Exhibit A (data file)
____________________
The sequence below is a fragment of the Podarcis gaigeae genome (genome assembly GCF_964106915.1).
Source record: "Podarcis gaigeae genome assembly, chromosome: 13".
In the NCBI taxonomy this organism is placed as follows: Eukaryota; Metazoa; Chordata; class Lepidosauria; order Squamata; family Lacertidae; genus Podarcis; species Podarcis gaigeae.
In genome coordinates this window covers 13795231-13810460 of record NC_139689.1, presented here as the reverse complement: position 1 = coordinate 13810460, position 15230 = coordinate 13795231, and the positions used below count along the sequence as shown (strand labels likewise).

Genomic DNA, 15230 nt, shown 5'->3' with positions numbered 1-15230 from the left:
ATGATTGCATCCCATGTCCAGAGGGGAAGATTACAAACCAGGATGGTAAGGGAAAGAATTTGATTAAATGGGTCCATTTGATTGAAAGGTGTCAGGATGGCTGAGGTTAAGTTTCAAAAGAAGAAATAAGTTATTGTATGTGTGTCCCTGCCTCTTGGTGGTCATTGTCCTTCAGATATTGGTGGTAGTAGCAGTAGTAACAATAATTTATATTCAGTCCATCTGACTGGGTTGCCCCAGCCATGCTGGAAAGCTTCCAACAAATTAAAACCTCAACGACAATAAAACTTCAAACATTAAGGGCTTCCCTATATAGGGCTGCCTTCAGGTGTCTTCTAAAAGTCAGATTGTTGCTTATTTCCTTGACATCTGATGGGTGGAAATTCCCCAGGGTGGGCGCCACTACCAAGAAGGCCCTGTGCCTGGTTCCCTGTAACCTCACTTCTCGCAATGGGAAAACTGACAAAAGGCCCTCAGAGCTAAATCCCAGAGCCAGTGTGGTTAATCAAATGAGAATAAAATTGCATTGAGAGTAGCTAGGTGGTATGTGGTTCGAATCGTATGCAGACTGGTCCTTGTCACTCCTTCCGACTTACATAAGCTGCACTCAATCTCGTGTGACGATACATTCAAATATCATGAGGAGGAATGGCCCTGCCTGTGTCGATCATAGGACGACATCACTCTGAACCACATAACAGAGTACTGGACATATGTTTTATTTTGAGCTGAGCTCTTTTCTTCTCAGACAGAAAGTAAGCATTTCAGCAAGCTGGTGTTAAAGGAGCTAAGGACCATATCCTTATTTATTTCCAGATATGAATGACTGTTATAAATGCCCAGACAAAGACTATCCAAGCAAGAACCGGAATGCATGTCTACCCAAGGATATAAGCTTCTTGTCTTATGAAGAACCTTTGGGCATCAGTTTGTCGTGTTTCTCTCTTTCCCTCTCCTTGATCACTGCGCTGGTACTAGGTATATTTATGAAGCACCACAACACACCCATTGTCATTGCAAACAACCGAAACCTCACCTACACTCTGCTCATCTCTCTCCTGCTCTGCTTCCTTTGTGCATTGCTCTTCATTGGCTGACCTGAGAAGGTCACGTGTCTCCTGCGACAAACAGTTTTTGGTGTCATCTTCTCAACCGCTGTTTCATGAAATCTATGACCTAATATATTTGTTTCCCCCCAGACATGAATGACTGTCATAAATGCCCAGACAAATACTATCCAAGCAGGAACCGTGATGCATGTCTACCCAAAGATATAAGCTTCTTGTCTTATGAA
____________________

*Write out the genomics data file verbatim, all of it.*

The sequence below is a fragment of the Podarcis gaigeae genome (genome assembly GCF_964106915.1).
Source record: "Podarcis gaigeae genome assembly, chromosome: 13".
In the NCBI taxonomy this organism is placed as follows: Eukaryota; Metazoa; Chordata; class Lepidosauria; order Squamata; family Lacertidae; genus Podarcis; species Podarcis gaigeae.
In genome coordinates this window covers 13795231-13810460 of record NC_139689.1, presented here as the reverse complement: position 1 = coordinate 13810460, position 15230 = coordinate 13795231, and the positions used below count along the sequence as shown (strand labels likewise).

Genomic DNA, 15230 nt, shown 5'->3' with positions numbered 1-15230 from the left:
ATGATTGCATCCCATGTCCAGAGGGGAAGATTACAAACCAGGATGGTAAGGGAAAGAATTTGATTAAATGGGTCCATTTGATTGAAAGGTGTCAGGATGGCTGAGGTTAAGTTTCAAAAGAAGAAATAAGTTATTGTATGTGTGTCCCTGCCTCTTGGTGGTCATTGTCCTTCAGATATTGGTGGTAGTAGCAGTAGTAACAATAATTTATATTCAGTCCATCTGACTGGGTTGCCCCAGCCATGCTGGAAAGCTTCCAACAAATTAAAACCTCAACGACAATAAAACTTCAAACATTAAGGGCTTCCCTATATAGGGCTGCCTTCAGGTGTCTTCTAAAAGTCAGATTGTTGCTTATTTCCTTGACATCTGATGGGTGGAAATTCCCCAGGGTGGGCGCCACTACCAAGAAGGCCCTGTGCCTGGTTCCCTGTAACCTCACTTCTCGCAATGGGAAAACTGACAAAAGGCCCTCAGAGCTAAATCCCAGAGCCAGTGTGGTTAATCAAATGAGAATAAAATTGCATTGAGAGTAGCTAGGTGGTATGTGGTTCGAATCGTATGCAGACTGGTCCTTGTCACTCCTTCCGACTTACATAAGCTGCACTCAATCTCGTGTGACGATACATTCAAATATCATGAGGAGGAATGGCCCTGCCTGTGTCGATCATAGGACGACATCACTCTGAACCACATAACAGAGTACTGGACATATGTTTTATTTTGAGCTGAGCTCTTTTCTTCTCAGACAGAAAGTAAGCATTTCAGCAAGCTGGTGTTAAAGGAGCTAAGGACCATATCCTTATTTATTTCCAGATATGAATGACTGTTATAAATGCCCAGACAAAGACTATCCAAGCAAGAACCGGAATGCATGTCTACCCAAGGATATAAGCTTCTTGTCTTATGAAGAACCTTTGGGCATCAGTTTGTCGTGTTTCTCTCTTTCCCTCTCCTTGATCACTGCGCTGGTACTAGGTATATTTATGAAGCACCACAACACACCCATTGTCATTGCAAACAACCGAAACCTCACCTACACTCTGCTCATCTCTCTCCTGCTCTGCTTCCTTTGTGCATTGCTCTTCATTGGCTGACCTGAGAAGGTCACGTGTCTCCTGCGACAAACAGTTTTTGGTGTCATCTTCTCAACCGCTGTTTCATGAAATCTATGACCTAATATATTTGTTTCCCCCCAGACATGAATGACTGTCATAAATGCCCAGACAAATACTATCCAAGCAGGAACCGTGATGCATGTCTACCCAAAGATATAAGCTTCTTGTCTTATGAA